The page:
The new legislation offered some prospect of getting Dublin Bus to bring out a timetable which was not a work of fiction. This was because the legislation outlawed descriptions of services, including timetabling, which bore no relationship to the actual services provided.

Urged on by fellow sufferers, I brought a case to the NCA about huge discrepancies between bus timetables and actual arrivals. This was after several recent experiences of waiting in pouring rain at bus-stops for buses which time after time failed to arrive even within 20 minutes of the appointed time.

To make matters worse, the State has given a huge national asset free gratis to this transport monopoly – ie about half of the road space in Dublin for its exclusive use. Has the provision of bus lanes made any difference to the service provided by Dublin Bus? Little or none. It merely reinforces its monopoly power by forcing more private cars off the road without providing a reasonable alternative.

For about four months the NCA tried to pass the buck. It said that the matter was one for the Department of Transport. The department said it would be happy to pass on the complaint to Dublin Bus. I pointed out that I had already contacted Dublin Bus without success.

The department admitted that, in that case, there was nothing it could do since Dublin Bus is an autonomous body. (Incidentally, this is always the answer you get from any Government department – you’re referred to the semi-State body in question, which is described as autonomous. This means that the Minister can’t be held responsible for any mistakes the semi-State body might make.)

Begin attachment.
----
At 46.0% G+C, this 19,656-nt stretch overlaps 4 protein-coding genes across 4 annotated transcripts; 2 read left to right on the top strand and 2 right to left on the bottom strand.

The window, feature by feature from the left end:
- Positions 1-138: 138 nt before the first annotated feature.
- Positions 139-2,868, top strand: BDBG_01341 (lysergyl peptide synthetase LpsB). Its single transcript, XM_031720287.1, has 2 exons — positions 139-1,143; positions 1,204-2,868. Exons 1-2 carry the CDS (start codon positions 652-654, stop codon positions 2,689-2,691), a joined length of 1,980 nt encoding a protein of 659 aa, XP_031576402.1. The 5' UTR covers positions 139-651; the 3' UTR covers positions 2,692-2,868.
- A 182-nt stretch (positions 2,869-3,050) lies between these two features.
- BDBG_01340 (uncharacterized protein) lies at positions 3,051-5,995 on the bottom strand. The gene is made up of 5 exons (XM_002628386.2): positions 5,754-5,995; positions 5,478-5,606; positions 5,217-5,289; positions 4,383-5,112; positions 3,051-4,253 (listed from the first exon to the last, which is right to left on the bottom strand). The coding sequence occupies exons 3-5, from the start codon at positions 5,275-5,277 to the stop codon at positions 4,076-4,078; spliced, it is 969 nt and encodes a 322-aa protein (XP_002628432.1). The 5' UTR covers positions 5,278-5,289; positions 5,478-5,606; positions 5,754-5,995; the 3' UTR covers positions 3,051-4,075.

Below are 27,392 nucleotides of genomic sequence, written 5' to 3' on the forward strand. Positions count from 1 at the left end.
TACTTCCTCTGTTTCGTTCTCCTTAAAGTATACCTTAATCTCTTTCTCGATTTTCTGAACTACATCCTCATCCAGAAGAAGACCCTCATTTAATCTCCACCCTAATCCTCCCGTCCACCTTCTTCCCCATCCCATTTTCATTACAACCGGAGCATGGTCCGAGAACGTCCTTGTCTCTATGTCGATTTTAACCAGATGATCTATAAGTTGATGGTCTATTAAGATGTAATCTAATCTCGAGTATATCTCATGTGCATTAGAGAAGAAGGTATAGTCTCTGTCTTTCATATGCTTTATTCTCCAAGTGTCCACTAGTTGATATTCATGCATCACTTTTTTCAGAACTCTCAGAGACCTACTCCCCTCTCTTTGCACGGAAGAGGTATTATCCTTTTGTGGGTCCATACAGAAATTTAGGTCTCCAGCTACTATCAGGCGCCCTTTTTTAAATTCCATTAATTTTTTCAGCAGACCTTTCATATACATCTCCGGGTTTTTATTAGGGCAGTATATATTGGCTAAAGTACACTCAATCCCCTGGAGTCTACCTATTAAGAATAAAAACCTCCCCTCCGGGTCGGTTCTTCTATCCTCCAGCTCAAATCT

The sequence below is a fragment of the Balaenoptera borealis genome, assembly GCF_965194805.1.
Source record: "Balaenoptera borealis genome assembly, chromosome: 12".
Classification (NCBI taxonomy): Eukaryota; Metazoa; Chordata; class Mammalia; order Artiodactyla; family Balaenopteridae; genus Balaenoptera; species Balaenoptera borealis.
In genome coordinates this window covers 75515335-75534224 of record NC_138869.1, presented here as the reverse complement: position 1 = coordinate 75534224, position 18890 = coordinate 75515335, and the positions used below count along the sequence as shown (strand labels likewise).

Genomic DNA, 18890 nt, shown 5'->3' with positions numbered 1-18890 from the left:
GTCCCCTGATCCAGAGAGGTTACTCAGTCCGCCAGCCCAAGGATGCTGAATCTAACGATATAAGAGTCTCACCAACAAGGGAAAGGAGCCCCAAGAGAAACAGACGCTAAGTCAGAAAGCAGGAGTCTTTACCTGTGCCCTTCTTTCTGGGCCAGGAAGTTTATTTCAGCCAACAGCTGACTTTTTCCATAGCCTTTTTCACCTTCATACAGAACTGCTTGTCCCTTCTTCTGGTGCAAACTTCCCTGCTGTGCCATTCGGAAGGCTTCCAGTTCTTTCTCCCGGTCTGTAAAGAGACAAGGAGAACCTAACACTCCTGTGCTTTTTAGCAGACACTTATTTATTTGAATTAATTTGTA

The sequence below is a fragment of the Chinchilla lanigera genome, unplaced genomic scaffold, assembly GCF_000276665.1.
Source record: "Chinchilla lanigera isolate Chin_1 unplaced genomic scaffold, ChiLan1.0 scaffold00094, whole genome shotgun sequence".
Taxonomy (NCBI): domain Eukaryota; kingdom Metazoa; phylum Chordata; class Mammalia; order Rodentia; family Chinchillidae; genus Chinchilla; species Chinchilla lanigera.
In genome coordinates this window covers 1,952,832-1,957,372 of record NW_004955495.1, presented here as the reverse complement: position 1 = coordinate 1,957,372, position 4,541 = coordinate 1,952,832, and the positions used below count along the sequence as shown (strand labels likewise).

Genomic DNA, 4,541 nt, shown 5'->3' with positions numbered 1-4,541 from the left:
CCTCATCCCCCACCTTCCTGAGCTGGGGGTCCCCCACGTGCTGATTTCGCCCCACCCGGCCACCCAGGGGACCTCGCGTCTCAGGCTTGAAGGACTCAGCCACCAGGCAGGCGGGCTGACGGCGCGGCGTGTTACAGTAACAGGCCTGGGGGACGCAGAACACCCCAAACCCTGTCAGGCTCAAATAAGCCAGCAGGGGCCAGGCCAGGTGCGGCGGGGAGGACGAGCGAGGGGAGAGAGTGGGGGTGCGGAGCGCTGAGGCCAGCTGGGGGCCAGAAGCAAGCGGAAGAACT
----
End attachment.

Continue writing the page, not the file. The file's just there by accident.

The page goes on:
I went back to the NCA and asked it again why Dublin Bus was beyond its remit. If it really believed that, didn’t it mean that all of our 800 public bodies were outside the remit of the NCA? How could this be since it was clearly intended that the new consumer legislation was to be fully comprehensive?

I finally got the answer I most feared. The new and much-hyped consumer legislation and the NCA are a charade.

Section 43 of the Consumer Protection Act 2007 defines a misleading commercial practice as one which would be likely “to cause the average consumer to make a transactional decision that the average consumer would not otherwise make”.

The NCA then goes on to say: “As the average consumer would not stop using the Dublin Bus service because the bus does not arrive on time, this would not be considered a breach of the Act.” This is quite extraordinary.

I’m not sure that the NCA’s interpretation of the Act is correct but if it is, it is bizarre. What it is saying is that Dublin Bus can do what it likes because the average consumer has no alternative. He or she cannot make any other “transactional decision”.

It is impossible. And why is that? Because Dublin Bus is a monopoly. There are no alternatives for consumers. As a monopoly, Dublin Bus has complete carte blanche to continue treating passengers with indifference and all the other State monopolies have the same divine right.